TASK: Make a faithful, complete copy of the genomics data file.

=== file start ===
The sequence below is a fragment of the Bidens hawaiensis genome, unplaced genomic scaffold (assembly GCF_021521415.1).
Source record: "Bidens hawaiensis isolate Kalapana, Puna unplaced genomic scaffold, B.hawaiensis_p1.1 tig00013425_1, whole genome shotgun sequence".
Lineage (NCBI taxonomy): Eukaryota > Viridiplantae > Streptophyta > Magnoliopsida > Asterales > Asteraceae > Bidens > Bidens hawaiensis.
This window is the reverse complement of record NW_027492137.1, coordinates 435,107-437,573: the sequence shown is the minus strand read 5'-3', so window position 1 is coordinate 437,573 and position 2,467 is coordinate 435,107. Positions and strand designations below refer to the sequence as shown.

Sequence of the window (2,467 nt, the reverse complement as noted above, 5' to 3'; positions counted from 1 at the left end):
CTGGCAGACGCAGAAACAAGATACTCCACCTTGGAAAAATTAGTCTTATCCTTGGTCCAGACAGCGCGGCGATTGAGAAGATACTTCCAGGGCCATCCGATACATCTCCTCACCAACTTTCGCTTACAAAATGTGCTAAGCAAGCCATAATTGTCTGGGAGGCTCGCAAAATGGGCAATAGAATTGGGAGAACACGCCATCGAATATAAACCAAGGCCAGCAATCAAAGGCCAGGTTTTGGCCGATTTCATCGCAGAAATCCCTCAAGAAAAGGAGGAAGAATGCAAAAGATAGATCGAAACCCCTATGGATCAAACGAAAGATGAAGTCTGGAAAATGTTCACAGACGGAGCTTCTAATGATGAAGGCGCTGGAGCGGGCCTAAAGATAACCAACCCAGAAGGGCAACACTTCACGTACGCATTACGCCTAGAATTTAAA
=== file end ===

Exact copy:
The sequence below is a fragment of the Bidens hawaiensis genome, unplaced genomic scaffold (assembly GCF_021521415.1).
Source record: "Bidens hawaiensis isolate Kalapana, Puna unplaced genomic scaffold, B.hawaiensis_p1.1 tig00013425_1, whole genome shotgun sequence".
Lineage (NCBI taxonomy): Eukaryota > Viridiplantae > Streptophyta > Magnoliopsida > Asterales > Asteraceae > Bidens > Bidens hawaiensis.
This window is the reverse complement of record NW_027492137.1, coordinates 435,107-437,573: the sequence shown is the minus strand read 5'-3', so window position 1 is coordinate 437,573 and position 2,467 is coordinate 435,107. Positions and strand designations below refer to the sequence as shown.

Sequence of the window (2,467 nt, the reverse complement as noted above, 5' to 3'; positions counted from 1 at the left end):
CTGGCAGACGCAGAAACAAGATACTCCACCTTGGAAAAATTAGTCTTATCCTTGGTCCAGACAGCGCGGCGATTGAGAAGATACTTCCAGGGCCATCCGATACATCTCCTCACCAACTTTCGCTTACAAAATGTGCTAAGCAAGCCATAATTGTCTGGGAGGCTCGCAAAATGGGCAATAGAATTGGGAGAACACGCCATCGAATATAAACCAAGGCCAGCAATCAAAGGCCAGGTTTTGGCCGATTTCATCGCAGAAATCCCTCAAGAAAAGGAGGAAGAATGCAAAAGATAGATCGAAACCCCTATGGATCAAACGAAAGATGAAGTCTGGAAAATGTTCACAGACGGAGCTTCTAATGATGAAGGCGCTGGAGCGGGCCTAAAGATAACCAACCCAGAAGGGCAACACTTCACGTACGCATTACGCCTAGAATTTAAA